Some of the earliest power distribution systems in British cities were indeed 3-wire Edison-type arrangements, 100/200V to 125/250V D.C. Many of them were then upgraded to double the voltage, and the 200/400 to 250/500V 3-wire D.C. systems survived in the older parts of some cities well into the 1950s (with a normal residential service taking just a 2-wire supply from one "hot" and the neutral).
It's noteworthy that the argument of overhead vs. underground distribution is still going on over a century later, at least in some places, There are plenty of people today who would like to see all cables placed underground, but they just don't realize how much more expensive that would be.
It's noticable even to the casual observer though how fewer overhead cables we have in a typical British town compared to a typical American town.
[This message has been edited by pauluk (edited 05-24-2006).]
#145448 - 05/24/0605:16 AMRe: Electric Lighting in 1890
I once heard the 110 and 220 Volts were derived from arc lights - supposedly the minimum voltage for arc lights is 55V, and they wired 2 or 4 of them in series to reduce voltage drop.
Yep, Texas Ranger you are correct.
The 110 and 220 Volts were derived from the 55 volts arc lamps in series. To reduce the current from 2 or 4 lamps in parallel the series option was chosen and still remained within the limits of the available insulation materials for cables of those days.
Streetlighting was sometimes done on higher voltages as quoted in the article but mostly supplied via catenary wires which were strung on insulators hence a higher voltage was used.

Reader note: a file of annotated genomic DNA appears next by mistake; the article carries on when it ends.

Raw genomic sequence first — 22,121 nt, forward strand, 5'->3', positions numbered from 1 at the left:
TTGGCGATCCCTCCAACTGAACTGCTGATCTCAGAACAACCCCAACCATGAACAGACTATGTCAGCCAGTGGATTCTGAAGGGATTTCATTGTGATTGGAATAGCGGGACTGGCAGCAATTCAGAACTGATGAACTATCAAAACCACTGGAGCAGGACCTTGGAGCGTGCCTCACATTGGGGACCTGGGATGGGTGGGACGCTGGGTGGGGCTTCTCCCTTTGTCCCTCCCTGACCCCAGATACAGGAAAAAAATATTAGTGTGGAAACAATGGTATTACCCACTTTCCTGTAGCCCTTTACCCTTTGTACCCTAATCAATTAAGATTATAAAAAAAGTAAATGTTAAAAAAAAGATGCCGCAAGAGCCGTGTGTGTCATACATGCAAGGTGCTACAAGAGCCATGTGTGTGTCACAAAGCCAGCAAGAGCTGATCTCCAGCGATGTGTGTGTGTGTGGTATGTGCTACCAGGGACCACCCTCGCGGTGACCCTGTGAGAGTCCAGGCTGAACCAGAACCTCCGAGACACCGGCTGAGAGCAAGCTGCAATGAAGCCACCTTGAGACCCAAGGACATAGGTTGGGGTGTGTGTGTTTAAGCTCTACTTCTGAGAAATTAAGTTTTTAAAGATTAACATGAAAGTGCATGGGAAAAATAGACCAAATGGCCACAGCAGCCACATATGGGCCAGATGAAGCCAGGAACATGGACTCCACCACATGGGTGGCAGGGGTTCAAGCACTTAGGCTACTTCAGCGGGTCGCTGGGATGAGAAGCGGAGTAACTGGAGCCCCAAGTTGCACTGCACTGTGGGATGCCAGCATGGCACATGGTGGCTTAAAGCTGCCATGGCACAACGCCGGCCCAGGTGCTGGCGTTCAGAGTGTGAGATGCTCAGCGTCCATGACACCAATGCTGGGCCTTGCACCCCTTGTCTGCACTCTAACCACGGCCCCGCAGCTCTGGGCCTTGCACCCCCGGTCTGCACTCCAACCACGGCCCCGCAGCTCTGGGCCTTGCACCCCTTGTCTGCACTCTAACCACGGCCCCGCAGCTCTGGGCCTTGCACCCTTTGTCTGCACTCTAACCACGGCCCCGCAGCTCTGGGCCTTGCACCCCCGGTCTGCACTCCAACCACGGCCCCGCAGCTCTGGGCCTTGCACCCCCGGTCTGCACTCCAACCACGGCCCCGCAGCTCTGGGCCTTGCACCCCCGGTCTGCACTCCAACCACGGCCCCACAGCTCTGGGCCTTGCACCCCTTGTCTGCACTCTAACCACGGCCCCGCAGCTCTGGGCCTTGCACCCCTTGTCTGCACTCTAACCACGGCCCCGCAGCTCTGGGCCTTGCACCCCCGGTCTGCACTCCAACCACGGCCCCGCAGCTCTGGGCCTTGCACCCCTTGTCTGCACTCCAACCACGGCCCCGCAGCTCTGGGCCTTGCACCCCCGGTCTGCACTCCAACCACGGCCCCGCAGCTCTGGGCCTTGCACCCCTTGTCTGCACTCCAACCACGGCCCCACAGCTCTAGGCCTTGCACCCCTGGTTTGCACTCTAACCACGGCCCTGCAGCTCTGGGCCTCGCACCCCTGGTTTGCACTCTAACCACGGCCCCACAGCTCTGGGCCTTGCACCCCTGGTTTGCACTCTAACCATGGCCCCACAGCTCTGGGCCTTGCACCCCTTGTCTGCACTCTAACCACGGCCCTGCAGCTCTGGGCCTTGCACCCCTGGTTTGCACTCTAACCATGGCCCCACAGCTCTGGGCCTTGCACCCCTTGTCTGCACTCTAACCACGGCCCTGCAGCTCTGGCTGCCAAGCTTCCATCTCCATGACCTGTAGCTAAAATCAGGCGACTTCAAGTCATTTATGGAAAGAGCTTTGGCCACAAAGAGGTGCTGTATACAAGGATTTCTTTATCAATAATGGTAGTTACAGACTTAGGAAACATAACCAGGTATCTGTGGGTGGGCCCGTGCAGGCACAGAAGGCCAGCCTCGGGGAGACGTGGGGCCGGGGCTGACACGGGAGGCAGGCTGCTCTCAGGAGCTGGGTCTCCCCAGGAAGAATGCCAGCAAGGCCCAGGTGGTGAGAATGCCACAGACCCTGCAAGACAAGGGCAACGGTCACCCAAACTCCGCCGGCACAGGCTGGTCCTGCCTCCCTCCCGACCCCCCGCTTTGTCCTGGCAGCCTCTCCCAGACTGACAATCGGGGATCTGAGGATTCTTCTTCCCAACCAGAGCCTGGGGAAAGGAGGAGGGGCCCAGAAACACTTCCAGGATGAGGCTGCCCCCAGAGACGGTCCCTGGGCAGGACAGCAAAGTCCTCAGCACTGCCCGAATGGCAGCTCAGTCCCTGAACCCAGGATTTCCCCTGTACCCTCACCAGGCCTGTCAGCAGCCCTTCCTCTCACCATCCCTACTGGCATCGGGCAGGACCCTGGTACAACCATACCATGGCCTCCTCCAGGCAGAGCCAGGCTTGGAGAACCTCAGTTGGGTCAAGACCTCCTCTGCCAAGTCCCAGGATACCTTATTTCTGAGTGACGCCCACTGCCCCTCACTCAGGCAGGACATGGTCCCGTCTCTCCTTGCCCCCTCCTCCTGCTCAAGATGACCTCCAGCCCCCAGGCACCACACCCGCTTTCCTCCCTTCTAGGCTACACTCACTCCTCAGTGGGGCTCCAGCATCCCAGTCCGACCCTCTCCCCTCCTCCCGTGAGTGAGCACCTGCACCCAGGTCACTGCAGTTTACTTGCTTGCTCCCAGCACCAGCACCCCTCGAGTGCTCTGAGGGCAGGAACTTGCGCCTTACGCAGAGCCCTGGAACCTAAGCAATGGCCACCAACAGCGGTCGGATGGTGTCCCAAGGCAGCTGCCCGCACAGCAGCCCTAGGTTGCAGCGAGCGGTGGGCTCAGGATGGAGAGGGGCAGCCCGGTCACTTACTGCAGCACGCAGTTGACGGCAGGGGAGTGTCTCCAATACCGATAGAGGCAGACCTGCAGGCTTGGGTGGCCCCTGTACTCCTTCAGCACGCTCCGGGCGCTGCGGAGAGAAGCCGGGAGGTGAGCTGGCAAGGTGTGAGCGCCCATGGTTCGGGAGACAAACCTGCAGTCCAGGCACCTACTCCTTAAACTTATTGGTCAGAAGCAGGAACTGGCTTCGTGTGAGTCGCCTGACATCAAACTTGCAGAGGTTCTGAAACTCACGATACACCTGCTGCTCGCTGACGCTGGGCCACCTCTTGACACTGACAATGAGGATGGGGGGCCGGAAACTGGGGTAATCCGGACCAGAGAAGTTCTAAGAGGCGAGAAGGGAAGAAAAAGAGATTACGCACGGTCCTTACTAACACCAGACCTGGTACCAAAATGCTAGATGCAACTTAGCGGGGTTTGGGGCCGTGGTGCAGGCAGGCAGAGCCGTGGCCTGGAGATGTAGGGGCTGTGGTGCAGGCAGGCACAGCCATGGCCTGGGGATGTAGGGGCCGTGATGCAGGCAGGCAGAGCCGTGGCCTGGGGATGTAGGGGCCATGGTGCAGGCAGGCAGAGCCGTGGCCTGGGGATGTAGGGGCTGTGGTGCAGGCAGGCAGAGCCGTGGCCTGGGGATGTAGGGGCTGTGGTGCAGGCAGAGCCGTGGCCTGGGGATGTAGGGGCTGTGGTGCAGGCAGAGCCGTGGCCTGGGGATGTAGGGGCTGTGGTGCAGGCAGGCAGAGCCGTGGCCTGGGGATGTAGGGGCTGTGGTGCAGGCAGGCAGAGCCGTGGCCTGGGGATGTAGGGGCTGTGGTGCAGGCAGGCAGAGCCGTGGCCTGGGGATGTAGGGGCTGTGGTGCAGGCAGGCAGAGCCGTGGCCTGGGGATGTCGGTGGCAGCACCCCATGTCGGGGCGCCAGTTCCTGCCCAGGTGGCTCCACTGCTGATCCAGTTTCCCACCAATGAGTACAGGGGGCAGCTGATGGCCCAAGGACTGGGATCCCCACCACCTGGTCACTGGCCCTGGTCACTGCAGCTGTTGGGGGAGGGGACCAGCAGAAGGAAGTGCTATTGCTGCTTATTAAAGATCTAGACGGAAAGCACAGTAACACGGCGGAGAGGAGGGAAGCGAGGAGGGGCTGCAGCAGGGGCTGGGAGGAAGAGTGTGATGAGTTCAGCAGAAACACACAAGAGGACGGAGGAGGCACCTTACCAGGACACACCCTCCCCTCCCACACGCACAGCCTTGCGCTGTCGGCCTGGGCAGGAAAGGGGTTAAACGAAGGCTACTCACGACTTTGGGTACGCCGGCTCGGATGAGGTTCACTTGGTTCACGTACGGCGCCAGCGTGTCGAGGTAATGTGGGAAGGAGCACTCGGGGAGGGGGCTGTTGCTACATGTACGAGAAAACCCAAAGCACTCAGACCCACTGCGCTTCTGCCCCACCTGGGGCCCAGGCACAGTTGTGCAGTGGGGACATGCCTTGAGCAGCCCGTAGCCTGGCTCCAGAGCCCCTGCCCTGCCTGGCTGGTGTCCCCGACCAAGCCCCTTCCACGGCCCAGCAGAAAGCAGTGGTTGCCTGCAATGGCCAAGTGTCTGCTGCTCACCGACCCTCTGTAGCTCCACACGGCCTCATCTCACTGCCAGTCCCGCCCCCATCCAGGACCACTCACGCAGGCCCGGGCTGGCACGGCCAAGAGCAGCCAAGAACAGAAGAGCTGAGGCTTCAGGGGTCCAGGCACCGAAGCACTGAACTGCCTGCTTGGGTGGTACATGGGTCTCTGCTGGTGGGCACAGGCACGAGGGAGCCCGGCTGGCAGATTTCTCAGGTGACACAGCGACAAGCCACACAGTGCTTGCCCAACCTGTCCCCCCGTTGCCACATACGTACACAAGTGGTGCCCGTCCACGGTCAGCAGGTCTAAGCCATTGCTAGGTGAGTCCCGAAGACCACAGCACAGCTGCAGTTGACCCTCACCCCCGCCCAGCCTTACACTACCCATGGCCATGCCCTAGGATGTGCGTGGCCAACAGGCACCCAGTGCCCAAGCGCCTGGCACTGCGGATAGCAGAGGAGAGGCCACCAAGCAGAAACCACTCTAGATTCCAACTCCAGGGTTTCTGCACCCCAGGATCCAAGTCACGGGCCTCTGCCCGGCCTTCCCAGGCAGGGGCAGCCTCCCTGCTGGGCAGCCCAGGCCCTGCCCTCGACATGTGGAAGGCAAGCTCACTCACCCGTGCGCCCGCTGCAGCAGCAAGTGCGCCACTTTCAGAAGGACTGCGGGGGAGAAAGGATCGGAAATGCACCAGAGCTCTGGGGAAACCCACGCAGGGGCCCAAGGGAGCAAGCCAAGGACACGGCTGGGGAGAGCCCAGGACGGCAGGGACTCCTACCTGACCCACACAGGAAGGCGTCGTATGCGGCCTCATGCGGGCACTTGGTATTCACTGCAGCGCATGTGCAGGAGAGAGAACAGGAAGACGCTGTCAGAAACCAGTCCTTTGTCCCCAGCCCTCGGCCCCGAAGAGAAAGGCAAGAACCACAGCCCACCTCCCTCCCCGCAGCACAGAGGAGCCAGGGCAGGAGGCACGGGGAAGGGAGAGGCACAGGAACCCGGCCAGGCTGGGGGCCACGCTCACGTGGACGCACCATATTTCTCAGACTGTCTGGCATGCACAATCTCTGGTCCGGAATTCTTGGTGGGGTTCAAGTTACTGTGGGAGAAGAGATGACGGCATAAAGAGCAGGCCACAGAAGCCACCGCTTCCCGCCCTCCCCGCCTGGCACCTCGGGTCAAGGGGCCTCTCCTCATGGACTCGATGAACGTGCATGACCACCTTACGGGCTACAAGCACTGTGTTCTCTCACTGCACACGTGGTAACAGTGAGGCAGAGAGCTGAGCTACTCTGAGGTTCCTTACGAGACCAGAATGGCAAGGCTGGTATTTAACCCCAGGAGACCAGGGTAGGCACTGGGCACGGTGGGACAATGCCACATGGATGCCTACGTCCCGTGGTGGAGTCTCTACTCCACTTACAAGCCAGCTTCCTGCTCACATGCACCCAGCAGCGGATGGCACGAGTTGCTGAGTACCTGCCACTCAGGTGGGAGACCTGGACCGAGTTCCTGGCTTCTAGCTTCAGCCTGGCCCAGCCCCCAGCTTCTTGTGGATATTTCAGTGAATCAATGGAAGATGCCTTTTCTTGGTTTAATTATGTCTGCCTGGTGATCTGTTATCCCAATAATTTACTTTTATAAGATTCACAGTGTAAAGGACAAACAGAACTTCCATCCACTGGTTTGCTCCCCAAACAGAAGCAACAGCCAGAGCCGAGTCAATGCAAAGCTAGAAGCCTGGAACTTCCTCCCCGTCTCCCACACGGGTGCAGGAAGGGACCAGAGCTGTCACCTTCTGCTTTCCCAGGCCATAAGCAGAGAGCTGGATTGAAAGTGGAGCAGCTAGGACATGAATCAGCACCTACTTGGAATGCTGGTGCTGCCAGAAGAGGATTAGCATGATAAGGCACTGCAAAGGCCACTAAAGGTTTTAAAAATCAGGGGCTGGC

Also the carbon filament, wolfram or early ediswan lamps didn't like the higher than 110 volts voltages and tended to burn out to fast.
Putting everything underground, great ! , but costs are high. Even now these days overhead is more cost effective in rural area's anyway and is not subjected to damage by ground movement or directional drilling.
The product of rotation, excitation and flux produces electricty.
#145449 - 05/24/0611:25 AMRe: Electric Lighting in 1890
Thanks everyone! I was wondering where the 110-120 standard came from. I didn't know that this came from earlier arc lighting. Some sources mention that the US went to 120 V by the 1930s when light bulbs were improved enough to handle it.
If that wasn't enough, there were different arc lights on the market. They required slightly different voltages, somewhere in the 40-55 V range, and were normally wired in pairs to match a grid voltage of 80-110V.
I've heard that the first generator Edison got hold of put out about 110V which makes perfect sense: About 100V to run the arc lights and a little more for the voltage drop in the cables. Edisons real innovation was to design a bulb that ran on this voltage for extended periods of time.
Bulb that ran on a low voltage, like 20V, for a brief time did exist. But what use is such a thing?